Category Archives: Public Sociology

What Sports Reveal About Society

  Sociologists find that sports are inextricably intertwined with the people, countries, and politics surrounding them. Sports have been in the news lately, from Serena Williams’s controversy at the U.S. Open to Caster Semenya’s fight to be allowed to race as a woman. Perhaps most dramatically, Nike and Colin Kaepernick have set some parts of the country aflame (sort of) […]

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Kavanaugh is lying. His upbringing explains why.

  The elite learn early that they’re special — and that they won’t face consequences. Brett Kavanaugh is not telling the whole truth. When President George W. Bush nominated him to the U.S. Court of Appeals for the District of Columbia Circuit in 2006, he told senators that he’d had nothing to do with the […]

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South Africa’s white right, the Alt-Right and the alternative

  There has been a global rise in populism, especially of the right wing variety. In South Africa this has manifested in the increasingly strident Afriforum. This pressure group purports to advance the rights of Afrikaners, the ethnic group most closely identified with the former apartheid regime. The prime ministers and presidents who ran the country from 1948 until […]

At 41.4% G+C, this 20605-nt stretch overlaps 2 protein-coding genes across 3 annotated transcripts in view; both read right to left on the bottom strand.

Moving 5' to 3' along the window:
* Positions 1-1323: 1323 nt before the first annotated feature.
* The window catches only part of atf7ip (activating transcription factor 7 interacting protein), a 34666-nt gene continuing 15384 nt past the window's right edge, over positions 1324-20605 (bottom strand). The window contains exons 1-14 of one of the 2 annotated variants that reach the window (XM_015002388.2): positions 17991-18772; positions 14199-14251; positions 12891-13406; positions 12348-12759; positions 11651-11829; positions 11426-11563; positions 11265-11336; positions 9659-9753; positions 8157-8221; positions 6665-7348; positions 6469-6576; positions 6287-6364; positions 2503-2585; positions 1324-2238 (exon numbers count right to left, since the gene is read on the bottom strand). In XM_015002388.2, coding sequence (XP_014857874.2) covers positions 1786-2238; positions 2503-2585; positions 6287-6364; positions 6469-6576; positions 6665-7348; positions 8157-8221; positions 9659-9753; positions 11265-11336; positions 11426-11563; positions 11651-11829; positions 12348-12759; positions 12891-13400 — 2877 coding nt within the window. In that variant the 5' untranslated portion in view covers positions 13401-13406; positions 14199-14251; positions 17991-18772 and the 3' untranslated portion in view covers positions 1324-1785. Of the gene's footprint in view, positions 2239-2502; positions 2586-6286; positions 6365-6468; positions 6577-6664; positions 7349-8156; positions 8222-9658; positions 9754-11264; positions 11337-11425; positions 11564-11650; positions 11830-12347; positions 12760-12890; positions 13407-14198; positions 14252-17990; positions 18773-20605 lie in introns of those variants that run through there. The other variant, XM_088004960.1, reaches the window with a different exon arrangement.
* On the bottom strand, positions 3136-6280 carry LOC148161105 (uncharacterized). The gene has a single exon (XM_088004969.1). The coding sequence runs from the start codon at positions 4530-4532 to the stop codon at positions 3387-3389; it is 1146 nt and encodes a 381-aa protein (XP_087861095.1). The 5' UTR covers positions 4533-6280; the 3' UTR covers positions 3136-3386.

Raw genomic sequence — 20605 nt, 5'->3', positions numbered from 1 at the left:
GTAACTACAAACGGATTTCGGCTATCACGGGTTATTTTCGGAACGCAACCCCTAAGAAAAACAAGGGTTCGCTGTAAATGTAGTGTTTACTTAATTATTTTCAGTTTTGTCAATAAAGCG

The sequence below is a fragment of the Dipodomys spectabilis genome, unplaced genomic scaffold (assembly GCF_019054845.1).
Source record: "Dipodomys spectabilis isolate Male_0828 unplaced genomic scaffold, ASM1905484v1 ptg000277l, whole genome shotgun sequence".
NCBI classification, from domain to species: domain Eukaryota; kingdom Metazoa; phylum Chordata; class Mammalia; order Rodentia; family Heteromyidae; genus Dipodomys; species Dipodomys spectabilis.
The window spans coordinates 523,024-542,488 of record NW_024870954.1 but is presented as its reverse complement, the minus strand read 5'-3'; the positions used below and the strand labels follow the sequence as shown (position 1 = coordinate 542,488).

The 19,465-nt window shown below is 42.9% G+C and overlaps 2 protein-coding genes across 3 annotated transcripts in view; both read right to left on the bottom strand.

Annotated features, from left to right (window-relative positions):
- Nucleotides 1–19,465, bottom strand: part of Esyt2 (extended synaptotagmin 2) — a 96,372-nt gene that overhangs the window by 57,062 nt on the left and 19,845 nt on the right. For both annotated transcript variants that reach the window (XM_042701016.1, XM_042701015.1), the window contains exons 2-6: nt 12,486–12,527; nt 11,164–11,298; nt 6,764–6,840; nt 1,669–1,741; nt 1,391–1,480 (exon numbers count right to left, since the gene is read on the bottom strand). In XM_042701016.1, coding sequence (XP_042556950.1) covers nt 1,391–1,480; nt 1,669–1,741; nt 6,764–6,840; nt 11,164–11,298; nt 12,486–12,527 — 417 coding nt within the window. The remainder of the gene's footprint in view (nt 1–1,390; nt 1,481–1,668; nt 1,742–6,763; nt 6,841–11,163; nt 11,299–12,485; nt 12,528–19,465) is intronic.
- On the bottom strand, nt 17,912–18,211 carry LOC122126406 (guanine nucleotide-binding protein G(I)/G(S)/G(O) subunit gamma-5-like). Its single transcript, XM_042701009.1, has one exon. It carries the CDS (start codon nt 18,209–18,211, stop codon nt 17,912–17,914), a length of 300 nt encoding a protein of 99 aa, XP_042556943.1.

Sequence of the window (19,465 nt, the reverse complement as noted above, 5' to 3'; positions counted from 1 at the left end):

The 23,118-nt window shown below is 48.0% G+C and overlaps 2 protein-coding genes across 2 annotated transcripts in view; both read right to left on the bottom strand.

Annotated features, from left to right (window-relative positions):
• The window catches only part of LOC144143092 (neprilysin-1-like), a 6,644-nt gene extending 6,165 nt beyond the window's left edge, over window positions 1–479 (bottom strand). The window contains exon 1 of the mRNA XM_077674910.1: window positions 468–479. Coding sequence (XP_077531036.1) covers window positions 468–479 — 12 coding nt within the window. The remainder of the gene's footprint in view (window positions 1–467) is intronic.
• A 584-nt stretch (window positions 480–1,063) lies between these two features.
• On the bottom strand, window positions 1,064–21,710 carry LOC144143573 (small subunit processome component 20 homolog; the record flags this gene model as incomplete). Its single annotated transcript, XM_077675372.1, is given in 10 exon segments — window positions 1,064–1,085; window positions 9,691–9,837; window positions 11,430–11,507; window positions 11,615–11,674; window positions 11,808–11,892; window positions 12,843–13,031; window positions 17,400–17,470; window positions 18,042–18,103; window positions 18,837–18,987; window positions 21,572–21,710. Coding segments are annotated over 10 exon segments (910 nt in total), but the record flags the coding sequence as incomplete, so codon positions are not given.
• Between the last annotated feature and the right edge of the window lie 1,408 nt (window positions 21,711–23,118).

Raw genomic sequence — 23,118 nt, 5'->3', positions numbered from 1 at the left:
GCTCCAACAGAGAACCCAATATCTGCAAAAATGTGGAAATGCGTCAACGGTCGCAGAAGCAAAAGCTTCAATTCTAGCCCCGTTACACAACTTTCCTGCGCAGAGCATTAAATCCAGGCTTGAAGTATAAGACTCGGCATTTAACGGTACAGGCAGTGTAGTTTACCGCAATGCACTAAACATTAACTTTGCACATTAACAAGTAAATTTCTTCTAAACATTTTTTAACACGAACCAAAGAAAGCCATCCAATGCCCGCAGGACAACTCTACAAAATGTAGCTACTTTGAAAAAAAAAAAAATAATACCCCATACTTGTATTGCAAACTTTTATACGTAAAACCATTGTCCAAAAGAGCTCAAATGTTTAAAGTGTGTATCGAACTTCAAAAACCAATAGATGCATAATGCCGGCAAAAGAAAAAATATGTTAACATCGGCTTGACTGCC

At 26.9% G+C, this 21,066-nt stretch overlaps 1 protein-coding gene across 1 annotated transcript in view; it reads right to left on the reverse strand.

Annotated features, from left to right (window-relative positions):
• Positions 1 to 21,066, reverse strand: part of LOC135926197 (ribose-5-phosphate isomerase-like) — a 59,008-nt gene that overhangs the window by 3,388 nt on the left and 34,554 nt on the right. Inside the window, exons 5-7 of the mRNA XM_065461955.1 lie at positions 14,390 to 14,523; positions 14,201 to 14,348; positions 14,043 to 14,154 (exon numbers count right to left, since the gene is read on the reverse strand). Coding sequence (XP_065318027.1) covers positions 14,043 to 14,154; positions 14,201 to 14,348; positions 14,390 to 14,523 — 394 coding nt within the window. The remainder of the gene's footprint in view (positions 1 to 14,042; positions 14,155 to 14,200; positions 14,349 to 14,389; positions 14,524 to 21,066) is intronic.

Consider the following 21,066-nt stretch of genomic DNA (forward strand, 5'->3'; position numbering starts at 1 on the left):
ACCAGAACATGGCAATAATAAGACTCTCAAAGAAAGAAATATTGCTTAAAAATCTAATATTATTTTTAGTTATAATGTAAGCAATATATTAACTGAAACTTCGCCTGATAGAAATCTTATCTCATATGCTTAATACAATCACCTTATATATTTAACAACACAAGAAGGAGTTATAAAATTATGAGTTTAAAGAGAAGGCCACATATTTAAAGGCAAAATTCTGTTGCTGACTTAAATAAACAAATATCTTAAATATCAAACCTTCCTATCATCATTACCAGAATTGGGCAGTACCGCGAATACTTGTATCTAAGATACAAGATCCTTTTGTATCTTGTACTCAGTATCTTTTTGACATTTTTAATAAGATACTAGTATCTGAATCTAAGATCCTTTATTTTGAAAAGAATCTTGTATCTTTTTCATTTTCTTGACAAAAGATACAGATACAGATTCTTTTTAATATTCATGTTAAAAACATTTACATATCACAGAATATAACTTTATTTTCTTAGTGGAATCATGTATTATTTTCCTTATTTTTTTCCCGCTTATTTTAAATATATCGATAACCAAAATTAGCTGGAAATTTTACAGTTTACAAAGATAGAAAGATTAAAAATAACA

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Class – not race nor religion – is potentially Singapore’s most divisive fault line

  That is the finding of the latest, and one of the largest, surveys on this topic, raising questions on whether the society is still based on equality and meritocracy. The documentary Regardless of Class examines the issues. SINGAPORE: The fault lines that have been the most worrisome in Singapore since the nation’s independence are, […]

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Hey, Sociologists! Speak Up!

  There’s an academic discipline that studies economic questions in illuminating ways. But it’s too quiet about it. Sociologists Matthew Desmond of Princeton University and Nathan Wilmers of the Massachusetts Institute of Technology have written what by all appearances is going to be a blockbuster paper. I can tell you what it’s called: “Do the Poor […]

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